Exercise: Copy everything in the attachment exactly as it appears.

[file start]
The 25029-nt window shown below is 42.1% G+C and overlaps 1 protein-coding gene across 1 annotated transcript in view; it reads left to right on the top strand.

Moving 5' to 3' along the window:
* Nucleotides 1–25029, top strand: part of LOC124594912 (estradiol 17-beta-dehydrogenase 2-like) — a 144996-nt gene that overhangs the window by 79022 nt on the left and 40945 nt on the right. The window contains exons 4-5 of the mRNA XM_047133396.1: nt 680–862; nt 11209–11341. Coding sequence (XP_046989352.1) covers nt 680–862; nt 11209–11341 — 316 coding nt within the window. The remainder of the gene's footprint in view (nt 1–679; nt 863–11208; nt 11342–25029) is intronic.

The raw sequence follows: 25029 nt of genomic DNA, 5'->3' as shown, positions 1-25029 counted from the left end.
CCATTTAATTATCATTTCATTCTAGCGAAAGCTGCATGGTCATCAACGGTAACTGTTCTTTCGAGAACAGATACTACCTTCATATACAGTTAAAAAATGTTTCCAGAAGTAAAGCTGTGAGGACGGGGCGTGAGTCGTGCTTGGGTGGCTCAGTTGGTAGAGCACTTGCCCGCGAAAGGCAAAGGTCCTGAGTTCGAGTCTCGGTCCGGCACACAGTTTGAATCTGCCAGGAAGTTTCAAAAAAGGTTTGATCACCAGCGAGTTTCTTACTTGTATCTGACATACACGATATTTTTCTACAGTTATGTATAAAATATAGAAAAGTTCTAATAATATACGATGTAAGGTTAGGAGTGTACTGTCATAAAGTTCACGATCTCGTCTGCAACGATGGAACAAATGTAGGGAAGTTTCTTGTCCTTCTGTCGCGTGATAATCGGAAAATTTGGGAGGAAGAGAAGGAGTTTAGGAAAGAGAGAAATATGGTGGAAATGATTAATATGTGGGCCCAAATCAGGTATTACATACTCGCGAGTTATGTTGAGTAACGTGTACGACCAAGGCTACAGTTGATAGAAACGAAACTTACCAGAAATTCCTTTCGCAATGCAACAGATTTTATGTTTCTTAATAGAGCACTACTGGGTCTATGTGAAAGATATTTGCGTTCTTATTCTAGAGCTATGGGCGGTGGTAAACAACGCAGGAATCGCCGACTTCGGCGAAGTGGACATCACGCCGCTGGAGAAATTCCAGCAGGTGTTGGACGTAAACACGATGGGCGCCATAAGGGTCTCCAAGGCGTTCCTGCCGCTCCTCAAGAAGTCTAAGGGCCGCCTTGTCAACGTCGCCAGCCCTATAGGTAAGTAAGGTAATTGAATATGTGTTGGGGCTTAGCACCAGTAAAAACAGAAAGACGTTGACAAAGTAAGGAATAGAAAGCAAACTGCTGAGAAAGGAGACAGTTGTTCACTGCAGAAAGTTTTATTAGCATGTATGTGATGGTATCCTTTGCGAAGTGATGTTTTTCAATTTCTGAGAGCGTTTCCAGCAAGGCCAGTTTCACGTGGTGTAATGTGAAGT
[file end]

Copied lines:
The 25029-nt window shown below is 42.1% G+C and overlaps 1 protein-coding gene across 1 annotated transcript in view; it reads left to right on the top strand.

Moving 5' to 3' along the window:
* Nucleotides 1–25029, top strand: part of LOC124594912 (estradiol 17-beta-dehydrogenase 2-like) — a 144996-nt gene that overhangs the window by 79022 nt on the left and 40945 nt on the right. The window contains exons 4-5 of the mRNA XM_047133396.1: nt 680–862; nt 11209–11341. Coding sequence (XP_046989352.1) covers nt 680–862; nt 11209–11341 — 316 coding nt within the window. The remainder of the gene's footprint in view (nt 1–679; nt 863–11208; nt 11342–25029) is intronic.

The raw sequence follows: 25029 nt of genomic DNA, 5'->3' as shown, positions 1-25029 counted from the left end.
CCATTTAATTATCATTTCATTCTAGCGAAAGCTGCATGGTCATCAACGGTAACTGTTCTTTCGAGAACAGATACTACCTTCATATACAGTTAAAAAATGTTTCCAGAAGTAAAGCTGTGAGGACGGGGCGTGAGTCGTGCTTGGGTGGCTCAGTTGGTAGAGCACTTGCCCGCGAAAGGCAAAGGTCCTGAGTTCGAGTCTCGGTCCGGCACACAGTTTGAATCTGCCAGGAAGTTTCAAAAAAGGTTTGATCACCAGCGAGTTTCTTACTTGTATCTGACATACACGATATTTTTCTACAGTTATGTATAAAATATAGAAAAGTTCTAATAATATACGATGTAAGGTTAGGAGTGTACTGTCATAAAGTTCACGATCTCGTCTGCAACGATGGAACAAATGTAGGGAAGTTTCTTGTCCTTCTGTCGCGTGATAATCGGAAAATTTGGGAGGAAGAGAAGGAGTTTAGGAAAGAGAGAAATATGGTGGAAATGATTAATATGTGGGCCCAAATCAGGTATTACATACTCGCGAGTTATGTTGAGTAACGTGTACGACCAAGGCTACAGTTGATAGAAACGAAACTTACCAGAAATTCCTTTCGCAATGCAACAGATTTTATGTTTCTTAATAGAGCACTACTGGGTCTATGTGAAAGATATTTGCGTTCTTATTCTAGAGCTATGGGCGGTGGTAAACAACGCAGGAATCGCCGACTTCGGCGAAGTGGACATCACGCCGCTGGAGAAATTCCAGCAGGTGTTGGACGTAAACACGATGGGCGCCATAAGGGTCTCCAAGGCGTTCCTGCCGCTCCTCAAGAAGTCTAAGGGCCGCCTTGTCAACGTCGCCAGCCCTATAGGTAAGTAAGGTAATTGAATATGTGTTGGGGCTTAGCACCAGTAAAAACAGAAAGACGTTGACAAAGTAAGGAATAGAAAGCAAACTGCTGAGAAAGGAGACAGTTGTTCACTGCAGAAAGTTTTATTAGCATGTATGTGATGGTATCCTTTGCGAAGTGATGTTTTTCAATTTCTGAGAGCGTTTCCAGCAAGGCCAGTTTCACGTGGTGTAATGTGAAGT